There are plenty of products worth owning but only a very few worth buying and even fewer worth switching.
If you have something in your home that works you don’t have an itch to replace it – in fact, you probably never think about it because it works. When the opposite is true you’re on the hunt for a replacement solution.
So a product that is so extraordinary that it jumps out at you and makes you replace what you have that is working is rare indeed – and rarer still in an industry like ours that sees little true change in products and methods of reproducing music.
Most of what we see and get the itch to buy happens because what we have is getting tired or has been replaced with a newer technology.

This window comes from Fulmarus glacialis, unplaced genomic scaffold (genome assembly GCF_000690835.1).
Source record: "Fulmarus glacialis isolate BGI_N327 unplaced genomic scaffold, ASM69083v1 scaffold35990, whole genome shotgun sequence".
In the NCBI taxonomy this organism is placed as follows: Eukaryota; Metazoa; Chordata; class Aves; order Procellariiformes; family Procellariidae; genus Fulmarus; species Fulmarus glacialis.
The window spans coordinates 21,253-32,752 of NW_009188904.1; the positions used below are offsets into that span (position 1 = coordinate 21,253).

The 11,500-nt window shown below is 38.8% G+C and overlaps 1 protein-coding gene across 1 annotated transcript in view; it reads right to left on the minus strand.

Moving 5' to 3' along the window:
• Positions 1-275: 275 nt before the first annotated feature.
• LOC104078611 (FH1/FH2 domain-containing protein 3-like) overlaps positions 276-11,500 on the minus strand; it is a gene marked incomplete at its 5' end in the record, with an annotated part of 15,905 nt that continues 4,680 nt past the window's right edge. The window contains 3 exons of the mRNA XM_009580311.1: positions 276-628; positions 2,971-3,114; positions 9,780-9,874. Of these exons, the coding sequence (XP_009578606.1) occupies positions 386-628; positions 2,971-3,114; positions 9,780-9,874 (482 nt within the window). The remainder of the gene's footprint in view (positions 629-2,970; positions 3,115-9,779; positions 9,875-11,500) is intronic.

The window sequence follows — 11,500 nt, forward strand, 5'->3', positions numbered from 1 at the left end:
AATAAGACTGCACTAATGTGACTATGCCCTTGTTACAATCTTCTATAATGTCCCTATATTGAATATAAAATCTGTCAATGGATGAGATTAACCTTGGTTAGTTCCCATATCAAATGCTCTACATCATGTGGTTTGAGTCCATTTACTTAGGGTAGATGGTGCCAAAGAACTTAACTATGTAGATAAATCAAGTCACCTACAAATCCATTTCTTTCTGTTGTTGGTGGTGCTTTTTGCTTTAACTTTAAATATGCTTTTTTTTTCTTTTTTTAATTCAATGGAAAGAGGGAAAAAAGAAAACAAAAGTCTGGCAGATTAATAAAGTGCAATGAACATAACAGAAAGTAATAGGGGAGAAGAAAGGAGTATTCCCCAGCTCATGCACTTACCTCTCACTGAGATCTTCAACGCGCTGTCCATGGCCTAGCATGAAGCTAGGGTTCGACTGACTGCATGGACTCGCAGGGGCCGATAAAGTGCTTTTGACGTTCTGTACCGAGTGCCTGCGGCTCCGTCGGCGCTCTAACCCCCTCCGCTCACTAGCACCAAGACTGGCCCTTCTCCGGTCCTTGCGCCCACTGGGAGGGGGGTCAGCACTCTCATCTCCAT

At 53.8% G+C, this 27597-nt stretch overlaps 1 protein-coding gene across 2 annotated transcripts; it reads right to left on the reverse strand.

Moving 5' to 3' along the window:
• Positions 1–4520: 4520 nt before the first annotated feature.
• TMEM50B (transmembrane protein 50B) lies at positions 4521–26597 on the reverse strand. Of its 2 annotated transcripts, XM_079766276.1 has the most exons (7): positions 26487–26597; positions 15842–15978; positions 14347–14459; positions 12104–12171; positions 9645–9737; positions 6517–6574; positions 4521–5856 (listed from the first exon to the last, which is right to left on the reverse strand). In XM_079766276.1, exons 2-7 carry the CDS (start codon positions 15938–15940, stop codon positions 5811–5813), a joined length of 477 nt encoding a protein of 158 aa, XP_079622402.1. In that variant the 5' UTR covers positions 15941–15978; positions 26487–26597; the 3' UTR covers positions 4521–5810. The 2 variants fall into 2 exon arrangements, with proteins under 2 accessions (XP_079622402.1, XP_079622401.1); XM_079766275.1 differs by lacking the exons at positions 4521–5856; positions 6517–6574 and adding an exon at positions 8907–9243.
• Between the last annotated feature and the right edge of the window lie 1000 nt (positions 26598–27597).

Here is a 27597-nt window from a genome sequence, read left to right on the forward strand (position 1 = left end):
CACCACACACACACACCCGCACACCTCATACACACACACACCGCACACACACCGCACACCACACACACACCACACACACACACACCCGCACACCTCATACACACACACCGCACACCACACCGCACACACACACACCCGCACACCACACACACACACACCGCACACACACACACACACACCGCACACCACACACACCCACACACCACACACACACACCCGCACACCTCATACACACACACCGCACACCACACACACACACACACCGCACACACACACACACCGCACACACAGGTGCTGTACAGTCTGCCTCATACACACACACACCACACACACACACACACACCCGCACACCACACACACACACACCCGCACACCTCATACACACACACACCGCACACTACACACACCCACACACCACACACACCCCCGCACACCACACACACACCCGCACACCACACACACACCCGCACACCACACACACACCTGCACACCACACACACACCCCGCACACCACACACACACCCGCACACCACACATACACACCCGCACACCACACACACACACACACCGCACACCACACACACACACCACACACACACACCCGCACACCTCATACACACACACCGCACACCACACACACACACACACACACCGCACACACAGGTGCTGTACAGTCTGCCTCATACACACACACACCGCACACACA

This whole thought process just came to me while speaking to a group of Audiophiles on a recent road trip: the question was asked if we had anything extraordinary coming down the line I could share with the group. Of course I think everything we make is extraordinary but what the person was really asking was “is there anything that is worth me selling what I have and replacing it with what you have?”
That, my friends, is a much tougher proposition for any company.